Tinder and Bumble have been sponsoring frat parties and events in order to gain notoriety and new app users.
In an unprecedented and kind of genius marketing move, Tinder and Bumble have been partnering up with different frat houses in colleges with prominent Greek life, sponsoring events and parties while ensuring that party goers have their apps installed on their phones.
This phenomenon of blending online dating and college life has only started occurring recently, with students reporting that, no matter if they’re in a relationship or have never downloaded the app, frat events require guests to show their Tinder University profile in order to gain entry.
The Houston Chronicle spoke with several students, parents and Tinder representatives, discussing how the partnerships work and what both parties get out of these deals. “The dating apps provide money to cover production costs for parties, branded signage and swag. The frats provide access to thousands of potential new users,” explains the article.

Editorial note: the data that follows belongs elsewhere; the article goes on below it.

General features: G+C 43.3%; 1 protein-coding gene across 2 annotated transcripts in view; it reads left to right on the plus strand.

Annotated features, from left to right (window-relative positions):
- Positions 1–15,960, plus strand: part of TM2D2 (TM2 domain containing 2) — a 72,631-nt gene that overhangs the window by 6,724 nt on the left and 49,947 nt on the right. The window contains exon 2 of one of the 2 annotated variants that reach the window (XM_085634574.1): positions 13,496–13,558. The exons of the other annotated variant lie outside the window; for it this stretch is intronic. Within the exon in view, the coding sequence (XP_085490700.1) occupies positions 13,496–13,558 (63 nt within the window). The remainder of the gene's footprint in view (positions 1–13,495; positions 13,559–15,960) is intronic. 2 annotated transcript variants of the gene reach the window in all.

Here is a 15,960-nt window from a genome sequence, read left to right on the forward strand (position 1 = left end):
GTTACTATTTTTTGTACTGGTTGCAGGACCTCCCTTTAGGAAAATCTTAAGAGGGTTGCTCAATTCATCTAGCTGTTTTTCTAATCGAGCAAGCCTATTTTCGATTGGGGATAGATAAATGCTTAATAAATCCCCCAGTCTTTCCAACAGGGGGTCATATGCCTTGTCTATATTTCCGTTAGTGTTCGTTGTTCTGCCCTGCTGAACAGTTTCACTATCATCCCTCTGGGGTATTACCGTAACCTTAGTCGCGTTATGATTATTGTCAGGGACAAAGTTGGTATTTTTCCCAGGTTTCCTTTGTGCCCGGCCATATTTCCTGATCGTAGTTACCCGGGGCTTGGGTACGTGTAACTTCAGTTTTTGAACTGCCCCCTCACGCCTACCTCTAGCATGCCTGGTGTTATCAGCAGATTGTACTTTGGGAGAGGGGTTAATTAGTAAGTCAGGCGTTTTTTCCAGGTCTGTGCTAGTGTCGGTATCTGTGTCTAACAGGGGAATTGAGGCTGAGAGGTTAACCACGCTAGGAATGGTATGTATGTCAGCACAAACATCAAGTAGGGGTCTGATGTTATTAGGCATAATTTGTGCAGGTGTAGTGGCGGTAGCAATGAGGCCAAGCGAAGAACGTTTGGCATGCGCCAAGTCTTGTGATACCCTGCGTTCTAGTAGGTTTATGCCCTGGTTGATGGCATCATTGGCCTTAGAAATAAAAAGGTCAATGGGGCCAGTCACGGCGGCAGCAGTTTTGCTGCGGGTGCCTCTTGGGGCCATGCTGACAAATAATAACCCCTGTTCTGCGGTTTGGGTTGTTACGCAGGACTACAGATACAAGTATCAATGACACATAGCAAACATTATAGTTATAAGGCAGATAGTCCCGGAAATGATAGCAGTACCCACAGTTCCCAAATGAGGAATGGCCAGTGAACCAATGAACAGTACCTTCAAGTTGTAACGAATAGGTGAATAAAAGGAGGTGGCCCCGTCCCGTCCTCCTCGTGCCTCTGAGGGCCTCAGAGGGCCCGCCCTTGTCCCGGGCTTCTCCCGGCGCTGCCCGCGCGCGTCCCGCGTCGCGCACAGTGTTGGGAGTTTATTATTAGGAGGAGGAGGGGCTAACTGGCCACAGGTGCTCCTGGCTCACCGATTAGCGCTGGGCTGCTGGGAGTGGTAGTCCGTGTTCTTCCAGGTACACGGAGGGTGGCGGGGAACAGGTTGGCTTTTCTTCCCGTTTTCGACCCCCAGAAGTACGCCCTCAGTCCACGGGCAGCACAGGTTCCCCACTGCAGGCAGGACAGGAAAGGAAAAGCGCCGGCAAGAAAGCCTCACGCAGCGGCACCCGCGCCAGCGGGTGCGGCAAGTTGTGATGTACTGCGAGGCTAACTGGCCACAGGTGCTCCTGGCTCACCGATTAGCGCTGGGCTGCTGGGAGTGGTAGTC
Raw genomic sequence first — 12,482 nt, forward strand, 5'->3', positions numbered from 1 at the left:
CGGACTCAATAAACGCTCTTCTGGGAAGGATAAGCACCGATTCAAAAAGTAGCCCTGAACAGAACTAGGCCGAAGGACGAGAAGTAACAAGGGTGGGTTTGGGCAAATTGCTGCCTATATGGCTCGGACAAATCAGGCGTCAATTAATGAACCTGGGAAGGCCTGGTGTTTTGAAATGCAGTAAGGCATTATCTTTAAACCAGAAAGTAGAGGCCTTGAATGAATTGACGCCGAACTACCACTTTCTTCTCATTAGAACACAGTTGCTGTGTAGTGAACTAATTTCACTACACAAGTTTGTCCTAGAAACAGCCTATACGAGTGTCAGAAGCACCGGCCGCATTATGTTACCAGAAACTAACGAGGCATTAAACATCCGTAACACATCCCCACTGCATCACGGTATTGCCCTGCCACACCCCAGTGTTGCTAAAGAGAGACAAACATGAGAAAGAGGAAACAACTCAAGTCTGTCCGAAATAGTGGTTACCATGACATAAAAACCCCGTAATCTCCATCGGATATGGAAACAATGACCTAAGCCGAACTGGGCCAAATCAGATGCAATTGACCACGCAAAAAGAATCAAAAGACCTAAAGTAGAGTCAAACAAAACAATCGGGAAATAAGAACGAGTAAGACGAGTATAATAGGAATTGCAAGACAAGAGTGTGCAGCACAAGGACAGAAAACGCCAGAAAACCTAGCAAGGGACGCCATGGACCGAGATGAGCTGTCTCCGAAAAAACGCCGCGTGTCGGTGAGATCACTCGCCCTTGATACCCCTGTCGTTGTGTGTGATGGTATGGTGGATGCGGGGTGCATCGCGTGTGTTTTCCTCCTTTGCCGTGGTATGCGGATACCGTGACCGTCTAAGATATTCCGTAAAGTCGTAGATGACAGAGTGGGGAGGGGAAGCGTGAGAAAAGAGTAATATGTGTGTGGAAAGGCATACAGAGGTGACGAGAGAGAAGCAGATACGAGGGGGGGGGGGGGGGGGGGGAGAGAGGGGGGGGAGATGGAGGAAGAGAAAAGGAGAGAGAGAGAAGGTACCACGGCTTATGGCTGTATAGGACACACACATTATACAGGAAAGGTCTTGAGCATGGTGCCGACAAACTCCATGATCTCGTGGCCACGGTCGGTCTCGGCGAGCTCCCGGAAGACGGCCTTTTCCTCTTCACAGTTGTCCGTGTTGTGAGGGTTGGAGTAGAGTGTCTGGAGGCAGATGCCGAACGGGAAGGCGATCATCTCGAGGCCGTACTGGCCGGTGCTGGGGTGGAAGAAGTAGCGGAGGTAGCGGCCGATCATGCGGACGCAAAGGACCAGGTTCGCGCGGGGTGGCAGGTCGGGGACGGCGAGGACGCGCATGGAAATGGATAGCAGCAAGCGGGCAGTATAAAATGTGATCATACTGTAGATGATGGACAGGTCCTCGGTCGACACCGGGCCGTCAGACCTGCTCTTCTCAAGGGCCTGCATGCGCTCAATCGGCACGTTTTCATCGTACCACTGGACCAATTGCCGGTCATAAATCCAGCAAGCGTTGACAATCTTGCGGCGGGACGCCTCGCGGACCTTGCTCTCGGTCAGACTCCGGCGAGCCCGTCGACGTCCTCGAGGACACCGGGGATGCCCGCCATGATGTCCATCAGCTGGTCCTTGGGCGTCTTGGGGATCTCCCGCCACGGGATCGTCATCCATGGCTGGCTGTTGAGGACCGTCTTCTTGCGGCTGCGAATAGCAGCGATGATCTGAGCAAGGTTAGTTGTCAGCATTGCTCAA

Although Tinder and Bumble have declined to specify the amount of colleges they’re currently involved with, they confirm that they have these sort of partnerships with universities across the country.
Dating apps are a big deal for most people but have a particularly strong presence within the 18-24 demographic, which makes up over half of Tinder’s userbase. Even though there’s something sketchy about partnerships between students and multi billion dollar corporations that force people to download an app, Tinder claims that it’s not all about parties and increasing their visibility.
“In addition to our Tinder U product experience, which connects users with other students first, we operate a student marketing internship program that focuses on on-campus partnerships, creative marketing activations and social media management. Through the program, we sometimes sponsor events with different social organizations on campus, which helps introduce — or reintroduce — our brand to new groups of people,” says a Tinder spokesperson.
It’s too early to make assumptions or to judge the positive or negative effects of these partnerships, but it’s safe to assume that there will be an even larger and more dominant presence of online dating in our day to day lives.